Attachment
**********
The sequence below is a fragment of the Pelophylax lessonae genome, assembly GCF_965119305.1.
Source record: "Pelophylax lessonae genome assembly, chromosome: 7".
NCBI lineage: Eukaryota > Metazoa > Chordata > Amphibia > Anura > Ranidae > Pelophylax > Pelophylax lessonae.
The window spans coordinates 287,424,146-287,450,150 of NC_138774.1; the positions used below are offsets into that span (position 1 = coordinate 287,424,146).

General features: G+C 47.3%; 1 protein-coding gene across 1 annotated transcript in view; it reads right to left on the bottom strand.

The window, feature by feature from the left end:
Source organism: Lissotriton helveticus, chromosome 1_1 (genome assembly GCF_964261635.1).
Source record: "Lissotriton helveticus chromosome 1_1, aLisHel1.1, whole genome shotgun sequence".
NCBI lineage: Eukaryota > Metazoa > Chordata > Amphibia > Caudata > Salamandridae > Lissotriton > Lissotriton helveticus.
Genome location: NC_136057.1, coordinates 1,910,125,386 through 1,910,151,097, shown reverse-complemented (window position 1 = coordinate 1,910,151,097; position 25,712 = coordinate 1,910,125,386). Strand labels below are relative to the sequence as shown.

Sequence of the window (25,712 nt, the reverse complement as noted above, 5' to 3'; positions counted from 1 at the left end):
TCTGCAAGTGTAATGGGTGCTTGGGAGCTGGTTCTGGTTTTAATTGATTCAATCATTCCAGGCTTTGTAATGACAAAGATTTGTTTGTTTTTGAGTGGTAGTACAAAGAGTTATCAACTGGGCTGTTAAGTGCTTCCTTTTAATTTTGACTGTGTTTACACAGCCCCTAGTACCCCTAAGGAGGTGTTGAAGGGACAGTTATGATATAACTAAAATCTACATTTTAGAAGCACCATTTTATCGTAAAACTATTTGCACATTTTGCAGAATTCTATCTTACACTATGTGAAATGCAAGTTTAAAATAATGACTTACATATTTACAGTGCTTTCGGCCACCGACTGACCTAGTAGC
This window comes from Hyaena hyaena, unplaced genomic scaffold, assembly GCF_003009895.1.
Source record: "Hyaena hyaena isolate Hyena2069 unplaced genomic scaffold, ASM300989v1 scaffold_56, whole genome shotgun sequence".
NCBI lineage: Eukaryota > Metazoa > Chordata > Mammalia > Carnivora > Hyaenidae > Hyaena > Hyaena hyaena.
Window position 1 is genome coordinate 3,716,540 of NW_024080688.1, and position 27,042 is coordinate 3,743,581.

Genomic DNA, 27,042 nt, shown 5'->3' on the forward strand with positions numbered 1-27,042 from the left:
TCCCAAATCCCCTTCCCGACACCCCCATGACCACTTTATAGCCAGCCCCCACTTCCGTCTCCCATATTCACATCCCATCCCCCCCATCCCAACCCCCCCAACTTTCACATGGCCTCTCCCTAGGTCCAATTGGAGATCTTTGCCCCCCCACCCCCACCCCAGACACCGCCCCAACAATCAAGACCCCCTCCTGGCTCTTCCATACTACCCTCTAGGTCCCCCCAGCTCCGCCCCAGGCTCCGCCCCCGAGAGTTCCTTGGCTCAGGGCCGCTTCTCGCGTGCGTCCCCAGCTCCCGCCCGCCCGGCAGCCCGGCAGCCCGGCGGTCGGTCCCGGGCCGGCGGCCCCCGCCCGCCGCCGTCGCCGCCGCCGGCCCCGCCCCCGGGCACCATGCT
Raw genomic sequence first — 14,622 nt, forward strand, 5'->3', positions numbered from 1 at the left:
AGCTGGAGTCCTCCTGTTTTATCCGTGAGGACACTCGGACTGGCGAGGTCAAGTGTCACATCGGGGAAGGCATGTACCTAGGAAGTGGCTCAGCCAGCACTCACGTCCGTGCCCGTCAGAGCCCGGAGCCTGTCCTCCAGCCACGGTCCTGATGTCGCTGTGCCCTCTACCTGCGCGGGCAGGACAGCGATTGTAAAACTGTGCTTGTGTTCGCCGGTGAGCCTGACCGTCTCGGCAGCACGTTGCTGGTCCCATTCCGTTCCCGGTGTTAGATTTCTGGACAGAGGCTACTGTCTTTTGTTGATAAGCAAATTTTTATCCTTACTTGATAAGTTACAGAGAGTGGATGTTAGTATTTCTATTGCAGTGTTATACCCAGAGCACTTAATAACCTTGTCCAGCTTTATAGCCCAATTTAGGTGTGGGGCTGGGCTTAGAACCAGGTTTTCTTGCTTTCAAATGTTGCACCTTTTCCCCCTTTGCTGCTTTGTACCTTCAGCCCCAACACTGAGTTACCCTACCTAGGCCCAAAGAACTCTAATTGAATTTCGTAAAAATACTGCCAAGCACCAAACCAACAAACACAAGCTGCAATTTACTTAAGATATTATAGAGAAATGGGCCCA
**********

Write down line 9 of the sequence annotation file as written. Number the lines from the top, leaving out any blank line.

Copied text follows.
NCBI lineage: Eukaryota > Metazoa > Chordata > Amphibia > Caudata > Salamandridae > Lissotriton > Lissotriton helveticus.